He hopes to recruit others to take on issues such as police reform, climate change and advocacy for the African American working class against "capitalist-colonialist domination."
"The black and Indigenous working class has been at the boot's end of imperial oppression for too long. It's time we make our own order. The state means to exploit us until we die and kill the earth in the process," Abegaz said.
More changes are coming, and groups like the FM Student Activists and the Justice Action Coalition, a Minnesota based group seeking police reform that Stoltenow was working with, are new faces on the local activist scene.
“I think that activism in the conventional form is going to change. I don’t think activism is going to die because there are so many students and adults out there who want change,” Stoltenow said.
“It’s not always going to be sitting in at the city council meetings. It’s not always going to be protests on the sides of the streets," she said. "It’s going to be on Instagram, livestreaming videos and educating people. It’s going to be sharing info-graphs on Instagram, posting on Facebook, doing stuff on Snapchat."
The FM Student Activists, composed of hundreds of college-aged students, is looking to reform the English Language Learner program in public schools, Light said.
Some of the main issues the group is focused on are increasing inclusion of parents in the ELL program and solving communication issues with families where English is not a native language, Light said.
Light has also set his sights on educating the public on transgender issues.
“We need change in regards in discrimination against trans people, and that needs to start in education. When people become educated about it, it’s a lot easier for people to accept it,” Light, also 19, said.
North Dakota law states that people need to use the restrooms of their assigned sex at birth, and he hopes to bring change to the Century Code through legislation.
“I came out as transgender my junior year in high school, and it was very tough. And there were no guidelines for how the schools should handle that or how we should be treated. I would love to get something going in the schools, which I know will be a huge fight. But it’s needed,” Light said.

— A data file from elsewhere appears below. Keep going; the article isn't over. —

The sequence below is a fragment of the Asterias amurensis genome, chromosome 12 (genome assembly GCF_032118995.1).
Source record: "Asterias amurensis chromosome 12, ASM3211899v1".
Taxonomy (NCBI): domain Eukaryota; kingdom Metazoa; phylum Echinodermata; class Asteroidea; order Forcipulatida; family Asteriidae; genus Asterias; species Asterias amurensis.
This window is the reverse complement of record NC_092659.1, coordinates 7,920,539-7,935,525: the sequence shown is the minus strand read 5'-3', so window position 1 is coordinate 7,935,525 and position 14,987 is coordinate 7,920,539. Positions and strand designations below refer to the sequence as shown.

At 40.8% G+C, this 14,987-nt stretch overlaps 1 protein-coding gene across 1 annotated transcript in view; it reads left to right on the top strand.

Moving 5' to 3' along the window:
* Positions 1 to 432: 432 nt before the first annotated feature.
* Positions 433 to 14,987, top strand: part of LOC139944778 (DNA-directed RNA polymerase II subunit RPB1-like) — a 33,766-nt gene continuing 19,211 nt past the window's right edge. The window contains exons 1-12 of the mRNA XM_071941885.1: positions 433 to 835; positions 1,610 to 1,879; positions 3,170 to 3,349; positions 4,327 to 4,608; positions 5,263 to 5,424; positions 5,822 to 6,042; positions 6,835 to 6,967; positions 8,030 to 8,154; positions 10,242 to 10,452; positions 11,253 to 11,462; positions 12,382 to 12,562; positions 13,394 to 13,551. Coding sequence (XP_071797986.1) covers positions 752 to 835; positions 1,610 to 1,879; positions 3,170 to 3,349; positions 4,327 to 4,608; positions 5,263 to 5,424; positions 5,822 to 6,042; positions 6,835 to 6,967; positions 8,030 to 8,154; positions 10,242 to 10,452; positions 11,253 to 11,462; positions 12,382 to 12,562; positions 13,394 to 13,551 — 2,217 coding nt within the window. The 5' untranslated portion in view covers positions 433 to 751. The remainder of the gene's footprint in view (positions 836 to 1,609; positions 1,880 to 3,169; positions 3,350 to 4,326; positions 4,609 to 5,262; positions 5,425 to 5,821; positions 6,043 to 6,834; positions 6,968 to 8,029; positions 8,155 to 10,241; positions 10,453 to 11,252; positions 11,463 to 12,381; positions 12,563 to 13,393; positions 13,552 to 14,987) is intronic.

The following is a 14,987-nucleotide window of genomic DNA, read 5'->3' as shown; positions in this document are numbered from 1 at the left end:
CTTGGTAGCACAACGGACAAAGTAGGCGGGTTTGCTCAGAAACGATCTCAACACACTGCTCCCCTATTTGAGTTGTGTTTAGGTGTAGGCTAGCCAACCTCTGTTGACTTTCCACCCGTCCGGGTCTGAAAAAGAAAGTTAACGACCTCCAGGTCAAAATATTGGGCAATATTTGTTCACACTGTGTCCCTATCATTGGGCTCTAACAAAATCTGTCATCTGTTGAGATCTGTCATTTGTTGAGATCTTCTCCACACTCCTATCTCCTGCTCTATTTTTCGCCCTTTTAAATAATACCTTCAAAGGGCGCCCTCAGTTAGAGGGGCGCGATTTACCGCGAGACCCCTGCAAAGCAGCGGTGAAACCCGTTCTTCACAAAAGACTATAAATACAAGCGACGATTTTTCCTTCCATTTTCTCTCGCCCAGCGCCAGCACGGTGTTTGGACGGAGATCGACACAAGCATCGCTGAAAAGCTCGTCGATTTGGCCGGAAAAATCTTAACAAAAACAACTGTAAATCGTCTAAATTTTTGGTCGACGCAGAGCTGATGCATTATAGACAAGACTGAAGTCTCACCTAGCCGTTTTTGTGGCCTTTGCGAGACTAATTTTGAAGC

FM Student Activists are also working on addressing hate crimes and hate speech in schools , and they’re working with the NCAA to publicly condemn racist speech in schools.
“It’s daunting, but I’m not someone who is scared of anything, and FMSA isn’t either. They have fearless leaders. We understand it’s going to be hard and it’s going to be a long process. We’re not backing down, and we plan on working with the education system, mostly ,” Stoltenow said.
The Just Action Coalition is based in Minnesota, and the group is working to make police personnel records easily available to the public, Stoltenow said. She’s not looking to permanently dismantle, but to overhaul a biased system, and to one day soon work in North Dakota, she said.
"If you look at the policies that North Dakota has in place, they’re specifically designed to disenfranchise communities. That’s where you have to start, because it’s in the law," she said. "Racism and all other forms of oppression that stem from white supremacy and patriarchy are in the law. You have to start by abolishing institutions that no longer serve their purpose and rebuilding from the ground up, and that’s from the educational systems on up."
Stoltenow grew up in Moorhead, and she’s a sophomore at Minnesota State University Moorhead but is planning to soon travel abroad to study. Light, class of 2024, is also studying political science and would one day like to become involved in politics.
Both Stoltenow and Light received their fair share of threats and “nasty messages” on Facebook, Light said.
“I got multiple death threats the year I came out in high school, but I worked through it. I wouldn’t say I’ve gotten used to it, but I’m prepared for it more than I used to be," he said. "My perspective is that, obviously, I’m not going to put myself in a dangerous situation, but if I have to die for something I believe in, so be it."
Stoltenow said a car once tried to run her down while she was wearing a Black Lives Matter sweatshirt.
“FMSA is fighting for the students now, but we’re also fighting for the students of the future. I am more than willing to sacrifice my life for something that is important, and that is a reason that activism won’t die, because of people like Arden and I who are more than willing to lay down our lives to protect other people,” Stoltenow said.